Video led to Mark Pearson being charged with sex assault after walking past woman in busy railway station – but footage had been altered
Editor’s note: When VT UK correspondent Michael Shrimpton, a noted barrister, was arrested as a nuclear whistleblower, UK prosecutors leveled charges against Shrimpton based on data evidence later found to have been altered, caught by their failure to adjust time stamps. The CPS (Crown Prosecution Service) loaded files onto Shrimpton’s media that didn’t even exist until the “evidence” was already in police hands, something we are finding typical of the UK’s justice system. As with America, arresting prosecutors for perverting the course of justice seems impossible.
Photo: ITV/This MorningHe was cleared of “sexually penetrating” the woman, who cannot be named for legal reasons, after a jury rejected claims the crime could have taken place in a brief half-second contact in a busy railway station.
But it can now be disclosed that – to the concern of Mr Pearson’s legal team – the Crown Prosecution Service (CPS) supplied original CCTV depicting the alleged assault in an amended format which gave a misleading impression of the incident.
Mark Bagshaw, the defence solicitor, said: “The CCTV was served on us in a way in which had been altered.
“The few seconds when my client walked past the alleged victim had been slowed down so it looked like he had more time to commit the alleged actions than he in reality did have.
“Instead of one frame per second it was running at one frame every two seconds.”
Mr Pearson’s legal team was forced to hire a specialist CCTV forensic expert to present the CCTV at the correct speed and then create a storyboard of the incident (see below).
The changes made in the CPS’s version of the video were critical because the case hinged on whether Mr Pearson could have committed the assault in that amount of time – and the CCTV gave the impression the window was twice as long as it was in reality.
The lawyer said: “Before the trial this storyboard was served to the CPS with a request that they review their decision to go ahead with the prosecution. They went ahead anyway.
“If we had not taken the steps we had, the CCTV would have been presented to the jury at that amended speed.
“In the end, the prosecution did not rely on the CCTV at all, except to show that my client was at the station.
“The jury was only shown the CCTV as part of our case.
“The first time the alleged victim saw the CCTV was in court, and her reaction was ‘That can’t be me in the CCTV’.”
The defendant, who said he had endured a year-long “Kafkaesque nightmare” as a result of the complaint, blamed the CPS for forcing him to endure “mental torture” as a result of the charge.
A jury at Blackfriars Crown Court took 90 minutes to clear Mr Pearson of the charge of “sexual assault by penetration”.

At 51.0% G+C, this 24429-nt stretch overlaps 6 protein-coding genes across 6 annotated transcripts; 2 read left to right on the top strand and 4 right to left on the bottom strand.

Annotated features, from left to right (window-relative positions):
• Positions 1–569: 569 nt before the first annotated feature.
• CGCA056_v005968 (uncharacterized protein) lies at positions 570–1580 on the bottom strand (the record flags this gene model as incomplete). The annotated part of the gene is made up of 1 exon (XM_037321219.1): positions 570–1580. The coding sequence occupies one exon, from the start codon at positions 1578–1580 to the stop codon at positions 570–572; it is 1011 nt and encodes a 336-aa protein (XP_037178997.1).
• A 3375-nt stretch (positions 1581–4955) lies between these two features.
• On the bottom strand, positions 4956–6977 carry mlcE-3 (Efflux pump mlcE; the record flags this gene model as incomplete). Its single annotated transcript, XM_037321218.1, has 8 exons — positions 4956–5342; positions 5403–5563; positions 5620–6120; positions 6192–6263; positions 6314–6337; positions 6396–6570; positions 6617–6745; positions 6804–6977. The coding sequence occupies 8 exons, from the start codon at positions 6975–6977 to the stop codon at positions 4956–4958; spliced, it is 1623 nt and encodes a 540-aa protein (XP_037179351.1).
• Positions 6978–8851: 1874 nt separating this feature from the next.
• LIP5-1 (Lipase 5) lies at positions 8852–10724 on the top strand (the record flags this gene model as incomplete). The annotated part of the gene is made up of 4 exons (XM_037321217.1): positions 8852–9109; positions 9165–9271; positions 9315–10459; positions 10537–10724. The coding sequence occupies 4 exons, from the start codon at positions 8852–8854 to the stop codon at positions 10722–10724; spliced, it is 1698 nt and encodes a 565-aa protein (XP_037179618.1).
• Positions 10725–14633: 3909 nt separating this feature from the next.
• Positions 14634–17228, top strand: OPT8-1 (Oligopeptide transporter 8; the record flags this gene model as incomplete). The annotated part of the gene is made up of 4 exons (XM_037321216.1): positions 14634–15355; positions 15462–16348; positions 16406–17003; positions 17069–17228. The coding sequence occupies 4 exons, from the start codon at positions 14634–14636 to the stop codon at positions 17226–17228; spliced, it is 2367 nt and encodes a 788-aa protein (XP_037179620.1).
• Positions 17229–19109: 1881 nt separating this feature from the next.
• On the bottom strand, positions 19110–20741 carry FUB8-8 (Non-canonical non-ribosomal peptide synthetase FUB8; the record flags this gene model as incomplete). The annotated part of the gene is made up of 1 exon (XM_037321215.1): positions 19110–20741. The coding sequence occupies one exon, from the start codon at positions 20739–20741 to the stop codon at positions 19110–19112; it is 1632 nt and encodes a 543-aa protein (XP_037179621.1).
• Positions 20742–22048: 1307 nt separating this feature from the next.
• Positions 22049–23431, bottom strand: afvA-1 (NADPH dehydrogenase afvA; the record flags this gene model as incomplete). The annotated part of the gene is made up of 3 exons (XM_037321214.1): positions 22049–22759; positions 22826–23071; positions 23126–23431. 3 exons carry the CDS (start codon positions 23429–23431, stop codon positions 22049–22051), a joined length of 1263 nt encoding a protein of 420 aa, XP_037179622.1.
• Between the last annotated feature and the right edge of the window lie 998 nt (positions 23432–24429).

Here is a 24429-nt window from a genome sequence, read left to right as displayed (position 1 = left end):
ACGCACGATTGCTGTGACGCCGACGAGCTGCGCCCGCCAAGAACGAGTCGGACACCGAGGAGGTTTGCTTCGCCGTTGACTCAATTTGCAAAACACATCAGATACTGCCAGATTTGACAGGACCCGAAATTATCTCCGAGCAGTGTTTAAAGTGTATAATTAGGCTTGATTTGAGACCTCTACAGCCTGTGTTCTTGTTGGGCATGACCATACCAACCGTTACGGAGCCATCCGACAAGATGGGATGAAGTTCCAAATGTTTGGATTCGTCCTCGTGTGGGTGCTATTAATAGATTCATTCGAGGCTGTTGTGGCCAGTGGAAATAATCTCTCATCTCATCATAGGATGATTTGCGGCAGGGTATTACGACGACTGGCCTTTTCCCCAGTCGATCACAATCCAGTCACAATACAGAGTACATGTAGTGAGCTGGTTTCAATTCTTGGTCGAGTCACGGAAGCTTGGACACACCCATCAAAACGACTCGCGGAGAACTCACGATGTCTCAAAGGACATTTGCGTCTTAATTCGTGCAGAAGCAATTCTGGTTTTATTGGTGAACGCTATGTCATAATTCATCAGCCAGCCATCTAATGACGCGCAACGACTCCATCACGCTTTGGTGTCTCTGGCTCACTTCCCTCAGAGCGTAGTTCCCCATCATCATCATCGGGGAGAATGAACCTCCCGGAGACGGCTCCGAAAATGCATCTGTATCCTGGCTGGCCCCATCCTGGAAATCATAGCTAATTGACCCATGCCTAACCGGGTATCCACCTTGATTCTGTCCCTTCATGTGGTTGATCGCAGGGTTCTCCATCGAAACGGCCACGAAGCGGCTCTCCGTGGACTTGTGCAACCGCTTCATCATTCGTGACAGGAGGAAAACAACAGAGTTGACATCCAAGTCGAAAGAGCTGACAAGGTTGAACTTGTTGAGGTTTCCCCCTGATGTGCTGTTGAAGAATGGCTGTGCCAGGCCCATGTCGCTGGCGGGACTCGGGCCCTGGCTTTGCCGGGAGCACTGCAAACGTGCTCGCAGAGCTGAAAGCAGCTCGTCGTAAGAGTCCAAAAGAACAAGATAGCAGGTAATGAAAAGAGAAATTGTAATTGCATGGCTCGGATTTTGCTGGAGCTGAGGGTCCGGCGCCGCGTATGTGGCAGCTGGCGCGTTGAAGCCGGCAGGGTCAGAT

In a three-day trial Mr Bagshaw, defending, said the allegation could not have taken place in the half-second time frame shown on CCTV, especially as Mr Pearson was carrying a newspaper in his left hand – the one he was alleged to have used in the assault – and holding his bag in his right.
Mr Pearson told the court: “I would have had to crouch down, put my hand up the woman’s skirt… penetrate her, take my hand out again… all while holding the newspaper and walking along the concourse.
“It is against everything I believe in as a human being. I did nothing.”
There were no witnesses, no forensic evidence and the actress failed to pick out Mr Pearson in an identity parade of video images following the alleged incident in December 2014.
The actress, who is in her 60s, was wearing a coat and jacket and a thin dress over “training pants” following a yoga class, the jury heard.
Mr Pearson, who was traced by police from his Oyster travel card records, said: “‘One of the many frightening aspects is that this could have happened to anyone.
“For me, half a second turned into a year of hell. I feel I have undergone a form of mental torture sanctioned by the state.
“It is just bizarre.”
He later told ITV’s This Morning programme: “The footage totally contradicts what she was saying.
“I hold the CPS more responsible because we had the CCTV footage analysed by an expert, and the CPS still proceeded with the trial.
“There is something that has gone radically wrong with their processes.”
His partner Carol Ho, 41, said: “None of us believed for a second that he was capable of doing what this woman said.”
The case raises further questions about the CPS’s decision-making insexual assault cases, which has been under intense scrutiny following a series of failures.
The defendant’s solicitor Mr Bagshaw said: “If someone makes a complaint that is daft it is the responsibility of the CPS to bin it.”
A CPS spokesman said: “There was sufficient evidence for this case to proceed to court and progress to trial. We respect the decision of the jury.”